Thursday, April 12, 2007

Slave Cohabitation Records (Caswell County, North Carolina)

Slave Cohabitation Records

Much of the following is from Archives Information Circular: Preliminary Guide to Records Relating to African Americans in the North Carolina State Archives, State of North Carolina Department of Cultural Resources, Office of Archives and History (1980, Revised 2002). See: Circular.

Black slaves were imported into North Carolina as early as 1694. As early as 1790, free blacks and salves constituted about twenty-five percent of the population of the state. However, very few records either in the counties or in state agencies can be identified as relating solely to African-American Carolinians. Unlike its laws, the records of North Carolina have never observed a color line, and with rare exceptions they have never distinguished between blacks and whites. In most instances, information about people of African descent is buried in data relating to the entire population. For example, marriages of free blacks prior to 1868 are documented in marriage bonds. There is no color line in wills or deeds, or in land grants, or in cases before the North Carolina Supreme Court. Therefore, few records series among the public records in the North Carolina State Archives that deal specifically with blacks. In the private collections even fewer papers relate to or were created by African-Americans.

County Records

County records do contain some information about black North Carolinians. Some of these records are: bonds, particularly apprentice bonds; court records, especially minute books of county courts of pleas and quarter sessions; estate records that include lists of slaves by name; land records that include the deeds of sale and deeds of gift for slaves that are recorded in deed books; tax records that list the number of slaves owned by the party that is being taxed; wills that bequeath slave or emancipate them; and warden of the poor records.

Other county records, however, do relate exclusively to slaves and free persons of color. They are: cohabitation records, marriage records, slave papers, and to a lesser degree, the miscellaneous records.

Cohabitation Records 1866-1868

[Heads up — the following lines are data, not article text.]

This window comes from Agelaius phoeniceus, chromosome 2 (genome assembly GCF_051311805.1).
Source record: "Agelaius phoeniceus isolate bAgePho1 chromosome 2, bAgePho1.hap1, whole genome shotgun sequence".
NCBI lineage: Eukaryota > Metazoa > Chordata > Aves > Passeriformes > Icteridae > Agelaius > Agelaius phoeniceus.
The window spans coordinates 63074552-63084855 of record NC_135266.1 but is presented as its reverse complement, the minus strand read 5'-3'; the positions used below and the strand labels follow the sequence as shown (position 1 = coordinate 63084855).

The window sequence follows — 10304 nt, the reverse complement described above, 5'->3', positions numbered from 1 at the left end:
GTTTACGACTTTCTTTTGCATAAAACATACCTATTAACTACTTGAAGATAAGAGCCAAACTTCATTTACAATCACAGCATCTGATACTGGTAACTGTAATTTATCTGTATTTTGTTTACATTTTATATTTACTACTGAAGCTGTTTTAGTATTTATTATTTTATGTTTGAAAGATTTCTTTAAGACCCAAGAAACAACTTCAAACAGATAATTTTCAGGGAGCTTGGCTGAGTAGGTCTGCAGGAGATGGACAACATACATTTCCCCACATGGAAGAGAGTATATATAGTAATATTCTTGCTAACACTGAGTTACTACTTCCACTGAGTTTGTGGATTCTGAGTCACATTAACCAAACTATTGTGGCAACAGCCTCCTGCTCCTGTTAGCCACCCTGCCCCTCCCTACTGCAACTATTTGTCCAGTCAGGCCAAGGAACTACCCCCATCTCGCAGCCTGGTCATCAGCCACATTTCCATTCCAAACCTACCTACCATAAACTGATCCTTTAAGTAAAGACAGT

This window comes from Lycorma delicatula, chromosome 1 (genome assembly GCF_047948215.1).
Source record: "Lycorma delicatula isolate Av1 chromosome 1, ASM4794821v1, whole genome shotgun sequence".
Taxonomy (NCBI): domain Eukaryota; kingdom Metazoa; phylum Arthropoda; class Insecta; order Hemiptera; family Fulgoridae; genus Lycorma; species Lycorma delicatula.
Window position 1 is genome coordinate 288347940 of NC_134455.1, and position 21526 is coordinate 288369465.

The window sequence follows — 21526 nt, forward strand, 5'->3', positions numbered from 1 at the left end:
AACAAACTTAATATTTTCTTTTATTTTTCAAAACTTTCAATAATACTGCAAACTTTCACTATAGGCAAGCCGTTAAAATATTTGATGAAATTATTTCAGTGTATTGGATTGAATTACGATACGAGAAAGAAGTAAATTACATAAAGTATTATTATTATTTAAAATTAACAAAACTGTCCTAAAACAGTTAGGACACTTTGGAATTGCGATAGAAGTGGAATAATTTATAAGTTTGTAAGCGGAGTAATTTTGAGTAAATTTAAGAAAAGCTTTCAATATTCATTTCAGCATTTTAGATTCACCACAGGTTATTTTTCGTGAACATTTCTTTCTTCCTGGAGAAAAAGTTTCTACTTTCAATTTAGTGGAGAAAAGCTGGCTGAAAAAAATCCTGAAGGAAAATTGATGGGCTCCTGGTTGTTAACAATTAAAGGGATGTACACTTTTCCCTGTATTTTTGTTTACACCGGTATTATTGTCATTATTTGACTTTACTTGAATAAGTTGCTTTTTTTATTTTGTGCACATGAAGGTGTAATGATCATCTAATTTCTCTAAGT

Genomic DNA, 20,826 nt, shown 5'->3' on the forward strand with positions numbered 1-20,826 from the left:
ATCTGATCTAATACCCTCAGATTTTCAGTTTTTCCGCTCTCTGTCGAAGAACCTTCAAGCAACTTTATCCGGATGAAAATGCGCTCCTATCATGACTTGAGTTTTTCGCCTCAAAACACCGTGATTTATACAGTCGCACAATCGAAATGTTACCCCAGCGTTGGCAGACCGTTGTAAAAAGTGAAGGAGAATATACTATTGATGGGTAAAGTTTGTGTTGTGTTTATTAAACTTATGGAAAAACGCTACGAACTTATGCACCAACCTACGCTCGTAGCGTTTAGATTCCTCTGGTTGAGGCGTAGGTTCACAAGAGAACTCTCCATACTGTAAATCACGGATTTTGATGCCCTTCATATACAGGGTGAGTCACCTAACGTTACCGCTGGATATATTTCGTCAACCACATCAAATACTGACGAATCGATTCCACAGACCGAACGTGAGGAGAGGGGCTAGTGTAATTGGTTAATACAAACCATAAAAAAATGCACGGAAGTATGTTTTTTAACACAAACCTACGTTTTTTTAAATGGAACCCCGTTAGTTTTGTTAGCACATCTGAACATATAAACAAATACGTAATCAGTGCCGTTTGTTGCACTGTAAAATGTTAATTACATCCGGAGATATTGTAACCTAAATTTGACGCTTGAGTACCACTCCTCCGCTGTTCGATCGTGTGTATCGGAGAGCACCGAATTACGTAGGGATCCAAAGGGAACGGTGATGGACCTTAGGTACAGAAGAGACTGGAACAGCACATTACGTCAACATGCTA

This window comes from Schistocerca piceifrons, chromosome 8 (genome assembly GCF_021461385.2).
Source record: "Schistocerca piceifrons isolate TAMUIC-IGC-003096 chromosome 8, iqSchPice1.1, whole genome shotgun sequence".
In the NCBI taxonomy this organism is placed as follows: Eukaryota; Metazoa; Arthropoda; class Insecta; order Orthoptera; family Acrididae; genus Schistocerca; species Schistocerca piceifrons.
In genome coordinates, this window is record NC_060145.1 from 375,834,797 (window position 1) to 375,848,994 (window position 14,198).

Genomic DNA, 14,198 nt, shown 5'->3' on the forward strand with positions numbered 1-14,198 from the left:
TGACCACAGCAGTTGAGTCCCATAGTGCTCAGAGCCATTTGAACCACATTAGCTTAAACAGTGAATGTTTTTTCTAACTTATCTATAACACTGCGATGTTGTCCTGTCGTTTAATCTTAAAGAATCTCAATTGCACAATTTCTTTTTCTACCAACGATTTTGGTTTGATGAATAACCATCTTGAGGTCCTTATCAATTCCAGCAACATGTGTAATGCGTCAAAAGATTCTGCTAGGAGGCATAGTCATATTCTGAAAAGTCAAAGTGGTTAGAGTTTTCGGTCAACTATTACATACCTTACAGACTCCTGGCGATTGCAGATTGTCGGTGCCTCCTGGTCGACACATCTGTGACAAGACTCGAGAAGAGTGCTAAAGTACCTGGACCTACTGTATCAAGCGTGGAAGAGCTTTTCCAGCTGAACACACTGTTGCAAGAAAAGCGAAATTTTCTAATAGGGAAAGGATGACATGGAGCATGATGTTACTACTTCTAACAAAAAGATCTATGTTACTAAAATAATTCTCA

Prior to 1865, slaves in North Carolina were not legally permitted to marry, although many of them lived together as husband and wife. Following the end of the Civil War, the North Carolina General Assembly enacted legislation on March 10, 1866, which ordered former slaves to have their marriages recorded. Originally, the matrimony was to be registered before September 1, 1866, but in 1867 the deadline was extended to January 1, 1868. A twenty-five cent fee was paid in order for the marriage to be recorded.

Approximately 20,000 records of cohabitation have survived from fifty-two counties. The number ranges from three records in Mitchell County to about 1,900 in Craven County. They show the name of the man, the name of the woman, and they length of time they had lived together as husband and wife prior to 1866. The record also indicates before whom the statement was made. Cohabitation records usually are not indexed, and many of them were entered in random order in record books. In a few counties, however, they were filed on individual forms that are arranged alphabetically by name of man.

Cohabitation records known to the North Carolina State Archives survive for the following counties: Alexander, Alleghany, Beaufort, Bertie, Caldwell, Camden, Carteret, Catawba, Chowan, Columbus, Craven, Currituck, Davidson, Davie, Duplin, Edgecombe, Forsyth, Franklin, Gates, Granville, Guilford, Halifax, Hyde, Iredell, Johnston, Lincoln, Mecklenburg, Mitchell, Nash, New Hanover, Orange, Pasquotank, Perquimans, Person, Pitt, Richmond, Robeson, Rowan, Stokes, Surry, Union, Wake, Warren, Washington, Wayne, Wilkes, and Wilson.

Comprehensive Index: Somebody Knows My Name: Marriages of Freed People in N.C. County by County, Barnetta White McGhee, Ph.D (Iberian Publishing Co., 1995).

Note that Caswell County, North Carolina, is not included in the above list. What does this mean? For one thing it means that the North Carolina State Archives has no record of any Caswell County cohabitation records.

Does it mean that such records were never collected? Not necessarily.

Does it mean that such records were collected but lost or destroyed over the years. Again, not necessarily.